The first Long Walk to Freedom manuscript also reveals Mandela’s little-known support of violence and terror to advance communism. Largely ignored thus far, the document paints a picture of Mandela that is entirely at odds with the myths of a peace-loving political prisoner propagated by the establishment, communists, and the Western media.
After the revolutionary’s death, the ruling African National Congress and its South African Communist Party coalition partner both released statements officially confirming what had long been suspected by credible analysts. Mandela was not only a communist, he was a member of the Soviet-backed party’s decision-making Central Committee. With the release early this year of the communist leader’s unedited Long Walk to Freedom autobiography, even his most ardent supporters may have trouble defending many of Mandela’s violent and radical views.
“Unquestionably, my sympathies lay with Cuba [during the 1962 Soviet missile crisis],” Mandela wrote in the original, expressing fervent support for one of the most ruthless mass-murdering communist autocracies to ever plague humanity. “The ability of a small state to defend its independence demonstrates in no uncertain terms the superiority of socialism over capitalism.” In another excerpt from the heretofore unreleased version, Mandela said he considered the U.S. brand of “imperialism” to be “the most loathsome and contemptible.”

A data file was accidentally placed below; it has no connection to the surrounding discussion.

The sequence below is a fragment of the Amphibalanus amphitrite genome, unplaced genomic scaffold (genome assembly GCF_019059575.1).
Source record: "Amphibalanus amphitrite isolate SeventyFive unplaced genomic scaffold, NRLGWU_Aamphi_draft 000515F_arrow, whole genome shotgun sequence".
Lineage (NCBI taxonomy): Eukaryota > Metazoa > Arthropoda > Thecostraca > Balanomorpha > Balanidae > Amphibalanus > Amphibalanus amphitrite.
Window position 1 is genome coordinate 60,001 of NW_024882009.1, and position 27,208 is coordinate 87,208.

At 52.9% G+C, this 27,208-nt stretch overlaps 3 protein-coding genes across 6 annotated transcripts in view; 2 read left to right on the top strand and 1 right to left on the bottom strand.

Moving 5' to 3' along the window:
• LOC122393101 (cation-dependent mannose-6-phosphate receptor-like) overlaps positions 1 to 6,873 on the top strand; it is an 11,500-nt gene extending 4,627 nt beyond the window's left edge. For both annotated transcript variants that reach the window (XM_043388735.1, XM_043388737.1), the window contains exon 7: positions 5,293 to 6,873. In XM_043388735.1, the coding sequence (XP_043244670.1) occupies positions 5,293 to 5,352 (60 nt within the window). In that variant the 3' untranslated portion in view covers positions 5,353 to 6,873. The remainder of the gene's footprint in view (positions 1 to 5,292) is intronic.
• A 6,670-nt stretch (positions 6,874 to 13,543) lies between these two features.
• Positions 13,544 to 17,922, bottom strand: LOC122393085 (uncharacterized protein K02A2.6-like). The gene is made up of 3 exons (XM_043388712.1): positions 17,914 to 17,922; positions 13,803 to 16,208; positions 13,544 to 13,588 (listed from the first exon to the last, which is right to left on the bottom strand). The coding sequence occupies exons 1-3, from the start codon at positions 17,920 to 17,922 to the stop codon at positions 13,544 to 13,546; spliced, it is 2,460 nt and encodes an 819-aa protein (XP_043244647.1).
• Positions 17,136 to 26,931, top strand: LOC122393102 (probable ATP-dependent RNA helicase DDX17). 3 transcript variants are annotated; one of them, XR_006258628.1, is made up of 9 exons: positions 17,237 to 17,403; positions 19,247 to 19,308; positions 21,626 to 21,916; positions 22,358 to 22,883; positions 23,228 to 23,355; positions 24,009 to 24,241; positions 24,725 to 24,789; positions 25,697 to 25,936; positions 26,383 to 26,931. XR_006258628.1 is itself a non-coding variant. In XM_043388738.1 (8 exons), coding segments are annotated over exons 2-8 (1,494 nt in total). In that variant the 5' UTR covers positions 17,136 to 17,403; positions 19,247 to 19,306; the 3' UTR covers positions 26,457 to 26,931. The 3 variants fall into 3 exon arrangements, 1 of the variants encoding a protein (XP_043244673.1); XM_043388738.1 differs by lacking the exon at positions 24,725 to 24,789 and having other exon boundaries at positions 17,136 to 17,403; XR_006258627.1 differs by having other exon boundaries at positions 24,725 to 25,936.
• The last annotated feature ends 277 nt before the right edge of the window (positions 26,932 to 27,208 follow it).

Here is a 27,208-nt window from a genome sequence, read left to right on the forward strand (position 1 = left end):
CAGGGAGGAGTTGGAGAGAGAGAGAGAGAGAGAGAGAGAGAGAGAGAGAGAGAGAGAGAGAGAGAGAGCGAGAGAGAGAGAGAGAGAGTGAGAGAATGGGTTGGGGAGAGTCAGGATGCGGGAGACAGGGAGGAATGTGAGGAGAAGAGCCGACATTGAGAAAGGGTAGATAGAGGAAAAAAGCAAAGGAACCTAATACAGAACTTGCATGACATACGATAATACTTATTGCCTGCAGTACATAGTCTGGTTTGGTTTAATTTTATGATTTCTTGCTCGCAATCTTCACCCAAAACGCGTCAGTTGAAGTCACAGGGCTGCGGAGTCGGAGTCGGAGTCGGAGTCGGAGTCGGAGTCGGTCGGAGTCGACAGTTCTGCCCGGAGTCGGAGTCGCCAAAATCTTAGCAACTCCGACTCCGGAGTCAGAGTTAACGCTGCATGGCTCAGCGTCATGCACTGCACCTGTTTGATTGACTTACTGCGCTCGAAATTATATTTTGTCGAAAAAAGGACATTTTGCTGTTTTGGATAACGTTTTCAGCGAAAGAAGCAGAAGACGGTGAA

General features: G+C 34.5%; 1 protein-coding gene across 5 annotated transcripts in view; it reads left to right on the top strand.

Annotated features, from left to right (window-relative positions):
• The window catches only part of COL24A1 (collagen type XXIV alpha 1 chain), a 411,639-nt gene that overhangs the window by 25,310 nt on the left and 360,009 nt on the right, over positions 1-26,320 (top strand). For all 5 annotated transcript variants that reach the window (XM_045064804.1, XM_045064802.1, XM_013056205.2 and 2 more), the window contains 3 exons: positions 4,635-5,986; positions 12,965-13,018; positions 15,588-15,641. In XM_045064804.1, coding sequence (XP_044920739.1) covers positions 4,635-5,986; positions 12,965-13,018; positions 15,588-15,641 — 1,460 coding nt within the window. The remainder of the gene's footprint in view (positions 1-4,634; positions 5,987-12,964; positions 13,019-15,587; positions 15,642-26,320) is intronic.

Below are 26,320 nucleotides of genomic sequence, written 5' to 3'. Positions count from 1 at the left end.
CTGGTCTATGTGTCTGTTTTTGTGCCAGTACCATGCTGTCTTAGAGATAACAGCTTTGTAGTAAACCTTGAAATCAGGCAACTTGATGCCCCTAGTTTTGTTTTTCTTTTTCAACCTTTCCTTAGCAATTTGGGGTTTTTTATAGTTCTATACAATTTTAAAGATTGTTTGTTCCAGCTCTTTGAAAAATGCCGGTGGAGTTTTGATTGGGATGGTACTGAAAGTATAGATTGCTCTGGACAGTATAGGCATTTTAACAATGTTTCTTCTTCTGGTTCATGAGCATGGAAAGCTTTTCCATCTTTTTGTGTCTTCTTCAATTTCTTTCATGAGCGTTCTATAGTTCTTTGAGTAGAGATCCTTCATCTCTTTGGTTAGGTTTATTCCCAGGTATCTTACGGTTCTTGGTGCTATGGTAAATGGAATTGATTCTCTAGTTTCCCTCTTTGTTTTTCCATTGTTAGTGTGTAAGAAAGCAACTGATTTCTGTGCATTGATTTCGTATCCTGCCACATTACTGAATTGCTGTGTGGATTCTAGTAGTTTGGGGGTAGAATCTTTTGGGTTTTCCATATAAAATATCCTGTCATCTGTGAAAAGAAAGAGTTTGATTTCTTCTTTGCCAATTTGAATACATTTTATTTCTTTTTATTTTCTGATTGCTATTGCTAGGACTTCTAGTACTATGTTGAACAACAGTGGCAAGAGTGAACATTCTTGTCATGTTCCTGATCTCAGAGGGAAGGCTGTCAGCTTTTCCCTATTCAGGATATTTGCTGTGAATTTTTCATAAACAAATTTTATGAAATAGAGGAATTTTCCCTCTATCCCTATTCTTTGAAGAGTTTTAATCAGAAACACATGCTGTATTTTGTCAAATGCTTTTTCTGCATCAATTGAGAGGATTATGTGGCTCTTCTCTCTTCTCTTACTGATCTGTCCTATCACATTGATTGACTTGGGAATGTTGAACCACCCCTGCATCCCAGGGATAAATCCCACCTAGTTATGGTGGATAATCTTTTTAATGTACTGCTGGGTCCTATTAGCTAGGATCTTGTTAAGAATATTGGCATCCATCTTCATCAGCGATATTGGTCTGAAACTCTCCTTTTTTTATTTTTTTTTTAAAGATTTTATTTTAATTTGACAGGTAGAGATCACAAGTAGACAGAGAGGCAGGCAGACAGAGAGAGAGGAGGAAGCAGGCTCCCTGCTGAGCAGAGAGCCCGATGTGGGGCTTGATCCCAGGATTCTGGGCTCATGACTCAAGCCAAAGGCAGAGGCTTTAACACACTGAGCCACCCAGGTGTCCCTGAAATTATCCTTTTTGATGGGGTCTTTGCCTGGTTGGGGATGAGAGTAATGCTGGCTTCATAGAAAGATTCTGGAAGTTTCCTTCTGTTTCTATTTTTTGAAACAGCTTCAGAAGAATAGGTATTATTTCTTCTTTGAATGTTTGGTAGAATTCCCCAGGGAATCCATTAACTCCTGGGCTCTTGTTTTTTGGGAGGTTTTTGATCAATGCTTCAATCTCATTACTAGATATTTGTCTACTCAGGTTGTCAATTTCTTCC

On the Marxist principle of “dialectical materialism” — a key foundation of every murderous communist regime’s terror — Mandela said: “I embraced it without hesitation.” The newly unveiled document also confirmed again that despite popular myths about Mandela remaining a “peaceful” and “moderate” activist until the 1960 Sharpeville massacre, he had actually been plotting violent revolution since at least 1953, perhaps even earlier.
In his unsanitized memoirs, for example, the revolutionary reveals that he sent a “comrade” to seek weapons and support for the then-officially “non-violent” ANC from the mass-murdering communist regime in Beijing. The original draft also reveals the fact that even Mandela acknowledged that the anti-communist white-led Apartheid government had not isolated, beaten, tortured, or killed a single political detainee until the murderous communist bombing campaigns began in late 1961. Countless innocent civilians were killed in the ANC-SACP terrorist onslaught.
Indeed, to advance communist tyranny, Mandela was more than willing to use violence, as other scrubbed sections from the original manuscript reveal clearly. For instance, Mandela wrote that he felt “ever more strongly” that South African whites needed another “Isandlwana,” a reference to an 1879 battle in which Zulu warriors slaughtered over 1,300 British troops. Incredibly, he seemed to glorify murder and mayhem, writing that soon, “the sweet air will smell of gunfire, elegant buildings will crash down and streets will be splashed with blood.”
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